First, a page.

For the young Dilia Salvador it was marbles. She was the only girl playing, but she was good and routinely beat all the boys, until her collection of marbles filled two bags. In one bag was her workhorse competition gear, in the other the special marbles she treasured too much to lose.
Later it was river rocks, then petro glyphs, then beaded scarves, and at present she is fascinated in clay totems like stacked beads. Dilia finds inspiration for her jewelry in nature, in folk art, in other cultures, and loves working in many mediums.
Dilia attended an applied art school at the University of Chile that was based on the ideas of the Bauhaus. They believed in making utilitarian things that were beautiful, a wonderful discipline and training, she feels. It was here that she learned to create abstract forms from reality. She can look at anything and envision it as a form for jewelry. This is the fun part of her craft, designing and creating. She feels no distractions while doing this and is in touch with the spirit of life. The practical part of making jewelry intrigues her less, but she works hard to improve her technical prowess. Ideas make ideas, she says, and believes in the collective consciousness of working and sharing. She would someday love to teach not only how to make things, but how to market them in this spirit.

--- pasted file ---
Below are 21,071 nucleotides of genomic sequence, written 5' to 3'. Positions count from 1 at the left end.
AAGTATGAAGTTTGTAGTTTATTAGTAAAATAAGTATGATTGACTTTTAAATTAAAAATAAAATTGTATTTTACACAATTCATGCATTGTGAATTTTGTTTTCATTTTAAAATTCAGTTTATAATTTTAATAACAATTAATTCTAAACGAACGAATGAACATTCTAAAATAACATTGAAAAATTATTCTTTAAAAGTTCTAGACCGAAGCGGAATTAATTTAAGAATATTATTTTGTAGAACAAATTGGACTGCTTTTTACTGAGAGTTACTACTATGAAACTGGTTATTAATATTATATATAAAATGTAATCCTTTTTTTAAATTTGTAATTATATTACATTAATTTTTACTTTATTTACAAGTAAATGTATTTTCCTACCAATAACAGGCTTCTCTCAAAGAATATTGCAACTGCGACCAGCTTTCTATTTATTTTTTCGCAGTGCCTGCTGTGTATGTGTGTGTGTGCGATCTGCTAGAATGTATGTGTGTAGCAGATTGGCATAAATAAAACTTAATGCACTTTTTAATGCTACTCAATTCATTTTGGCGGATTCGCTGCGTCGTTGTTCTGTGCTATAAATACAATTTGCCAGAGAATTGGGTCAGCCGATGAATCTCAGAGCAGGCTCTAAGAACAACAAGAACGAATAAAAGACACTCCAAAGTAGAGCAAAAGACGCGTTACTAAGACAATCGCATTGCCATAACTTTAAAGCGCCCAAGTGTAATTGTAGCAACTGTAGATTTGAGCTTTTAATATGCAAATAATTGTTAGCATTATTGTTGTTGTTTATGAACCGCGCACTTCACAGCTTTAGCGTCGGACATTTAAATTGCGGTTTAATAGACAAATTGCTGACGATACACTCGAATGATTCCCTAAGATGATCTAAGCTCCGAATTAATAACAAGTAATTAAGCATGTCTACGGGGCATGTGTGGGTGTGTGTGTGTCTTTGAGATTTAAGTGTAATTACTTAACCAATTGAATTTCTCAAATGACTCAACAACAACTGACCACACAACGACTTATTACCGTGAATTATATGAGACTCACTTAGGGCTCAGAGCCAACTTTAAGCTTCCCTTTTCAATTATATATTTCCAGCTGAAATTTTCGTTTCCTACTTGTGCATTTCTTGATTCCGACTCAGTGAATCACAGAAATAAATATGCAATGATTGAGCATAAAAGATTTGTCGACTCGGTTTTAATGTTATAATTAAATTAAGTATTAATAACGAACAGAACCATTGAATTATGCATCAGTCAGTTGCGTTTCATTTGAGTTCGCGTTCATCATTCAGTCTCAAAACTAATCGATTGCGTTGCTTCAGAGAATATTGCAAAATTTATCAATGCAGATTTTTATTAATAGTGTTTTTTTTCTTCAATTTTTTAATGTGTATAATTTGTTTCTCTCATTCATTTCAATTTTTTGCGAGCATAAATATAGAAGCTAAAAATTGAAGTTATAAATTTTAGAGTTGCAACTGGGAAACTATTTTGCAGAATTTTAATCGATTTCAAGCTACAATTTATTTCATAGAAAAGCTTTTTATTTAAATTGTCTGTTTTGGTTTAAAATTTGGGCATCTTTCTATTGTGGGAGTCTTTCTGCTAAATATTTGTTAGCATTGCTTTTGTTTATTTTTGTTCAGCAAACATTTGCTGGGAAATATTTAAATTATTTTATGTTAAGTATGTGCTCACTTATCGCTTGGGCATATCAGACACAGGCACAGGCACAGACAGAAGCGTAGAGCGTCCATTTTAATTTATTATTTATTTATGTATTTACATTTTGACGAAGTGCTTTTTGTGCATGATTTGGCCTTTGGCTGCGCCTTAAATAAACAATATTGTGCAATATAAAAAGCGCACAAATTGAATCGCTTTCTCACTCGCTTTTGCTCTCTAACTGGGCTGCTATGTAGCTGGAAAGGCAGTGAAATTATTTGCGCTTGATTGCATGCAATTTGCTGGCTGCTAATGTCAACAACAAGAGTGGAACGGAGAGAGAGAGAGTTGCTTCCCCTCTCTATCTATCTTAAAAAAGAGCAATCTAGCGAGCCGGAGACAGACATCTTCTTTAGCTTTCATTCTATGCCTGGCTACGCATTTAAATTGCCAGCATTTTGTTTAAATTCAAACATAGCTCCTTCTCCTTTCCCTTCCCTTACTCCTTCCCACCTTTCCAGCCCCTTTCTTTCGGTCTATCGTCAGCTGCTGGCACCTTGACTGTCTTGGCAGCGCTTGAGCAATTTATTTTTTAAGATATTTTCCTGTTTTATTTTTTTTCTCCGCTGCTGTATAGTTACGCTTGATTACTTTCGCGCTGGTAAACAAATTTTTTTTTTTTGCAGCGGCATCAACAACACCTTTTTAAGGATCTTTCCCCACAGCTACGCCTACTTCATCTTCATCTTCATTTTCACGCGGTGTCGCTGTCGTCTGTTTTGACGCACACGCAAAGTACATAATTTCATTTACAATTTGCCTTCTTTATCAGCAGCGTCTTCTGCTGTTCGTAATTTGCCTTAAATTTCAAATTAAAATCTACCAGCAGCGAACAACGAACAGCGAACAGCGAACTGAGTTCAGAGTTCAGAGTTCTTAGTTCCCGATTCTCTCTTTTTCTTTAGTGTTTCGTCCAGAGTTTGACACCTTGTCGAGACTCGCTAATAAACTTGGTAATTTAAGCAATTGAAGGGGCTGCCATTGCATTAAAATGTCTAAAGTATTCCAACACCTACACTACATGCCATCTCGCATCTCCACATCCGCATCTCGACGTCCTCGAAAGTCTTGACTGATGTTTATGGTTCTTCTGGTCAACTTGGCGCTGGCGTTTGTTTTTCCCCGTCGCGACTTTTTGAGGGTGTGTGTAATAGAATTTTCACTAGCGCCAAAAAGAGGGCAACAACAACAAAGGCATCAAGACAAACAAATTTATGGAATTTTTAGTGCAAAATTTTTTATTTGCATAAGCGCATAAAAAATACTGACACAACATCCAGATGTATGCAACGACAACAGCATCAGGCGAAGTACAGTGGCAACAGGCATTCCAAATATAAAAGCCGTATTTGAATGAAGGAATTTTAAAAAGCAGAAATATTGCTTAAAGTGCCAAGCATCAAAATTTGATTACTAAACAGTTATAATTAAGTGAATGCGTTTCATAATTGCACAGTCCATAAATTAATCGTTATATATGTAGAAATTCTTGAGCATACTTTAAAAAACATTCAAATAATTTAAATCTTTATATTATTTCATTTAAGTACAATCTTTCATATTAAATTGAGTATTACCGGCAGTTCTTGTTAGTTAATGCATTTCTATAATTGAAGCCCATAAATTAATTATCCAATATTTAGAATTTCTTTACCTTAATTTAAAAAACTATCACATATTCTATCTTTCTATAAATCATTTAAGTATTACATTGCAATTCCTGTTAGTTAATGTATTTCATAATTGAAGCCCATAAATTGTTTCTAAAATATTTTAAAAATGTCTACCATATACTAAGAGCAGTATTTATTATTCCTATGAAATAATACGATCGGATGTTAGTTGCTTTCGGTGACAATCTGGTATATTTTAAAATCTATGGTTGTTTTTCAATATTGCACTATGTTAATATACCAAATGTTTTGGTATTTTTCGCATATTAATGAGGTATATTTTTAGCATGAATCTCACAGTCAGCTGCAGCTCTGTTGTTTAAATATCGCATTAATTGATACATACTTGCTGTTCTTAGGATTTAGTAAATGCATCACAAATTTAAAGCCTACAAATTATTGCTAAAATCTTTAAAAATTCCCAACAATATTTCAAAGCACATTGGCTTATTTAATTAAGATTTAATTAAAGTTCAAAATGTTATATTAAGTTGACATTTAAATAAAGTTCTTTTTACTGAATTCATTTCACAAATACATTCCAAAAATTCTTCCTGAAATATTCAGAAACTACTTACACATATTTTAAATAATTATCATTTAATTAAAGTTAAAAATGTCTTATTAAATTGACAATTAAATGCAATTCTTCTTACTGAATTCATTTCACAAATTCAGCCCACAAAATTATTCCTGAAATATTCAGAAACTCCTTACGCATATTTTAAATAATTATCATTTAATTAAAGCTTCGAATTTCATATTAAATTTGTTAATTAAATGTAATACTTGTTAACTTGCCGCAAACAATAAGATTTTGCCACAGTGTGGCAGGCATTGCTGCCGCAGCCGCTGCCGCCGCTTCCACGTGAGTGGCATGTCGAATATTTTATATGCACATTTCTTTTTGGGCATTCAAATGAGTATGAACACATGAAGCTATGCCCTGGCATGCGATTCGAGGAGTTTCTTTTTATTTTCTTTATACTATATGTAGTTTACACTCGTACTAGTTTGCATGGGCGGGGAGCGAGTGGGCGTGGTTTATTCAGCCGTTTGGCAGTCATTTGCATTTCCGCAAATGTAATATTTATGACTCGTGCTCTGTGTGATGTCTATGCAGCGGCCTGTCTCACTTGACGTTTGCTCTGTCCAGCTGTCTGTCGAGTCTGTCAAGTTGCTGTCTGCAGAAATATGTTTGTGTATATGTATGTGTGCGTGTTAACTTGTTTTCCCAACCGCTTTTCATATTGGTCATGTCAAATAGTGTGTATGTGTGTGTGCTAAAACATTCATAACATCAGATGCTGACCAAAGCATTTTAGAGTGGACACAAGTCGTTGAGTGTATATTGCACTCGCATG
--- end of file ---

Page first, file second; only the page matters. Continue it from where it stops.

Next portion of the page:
Her very first project as a novice was making her own wedding bands. This involved her learning about ingots, alloys, soldering and all aspects of silver-smithing the old fashioned way. She worked in a jewelry factory, took many classes to perfect her craft and finally got her own tools. She appreciates knowing how to work metal from scratch and the understanding it brought her, but is now happy she can buy her supplies from someone else.
Dilia has always made a living designing jewelry but now feels a change in direction is in the making for her. Fabricating jewelry can be tough on the body, especially the fumes created by soldering and polishing. The jewelry business has changed in the last few years, with the advent of cheaper jewelry available from all over the world, so its tougher to earn a living at it. Dilia also enjoys playing more now than she did when she often worked 16 hours a day, and is taking so much pleasure in doing all the things she never had time to do before.
It is interesting that Dilia does not like to wear any of her beautiful creations. She finds it uncomfortable and like an advertisement, and doesnt like the attention it inevitably draws to her. She would rather go un-noticed. She couldnt be happier, however, than when her jewelry gives others excitement and pleasure.
Dilia is a member of the Boulder Arts and Crafts Cooperative, which she joined as a jeweler in 1981. She helps keep us international. Since 1990 she has bounced back and forth between the USA and Chile so often that she is often hard to find! She wants to keep on traveling forever, she says, and finding inspiration and freedom wherever she is. Una vida bonita, Dilia!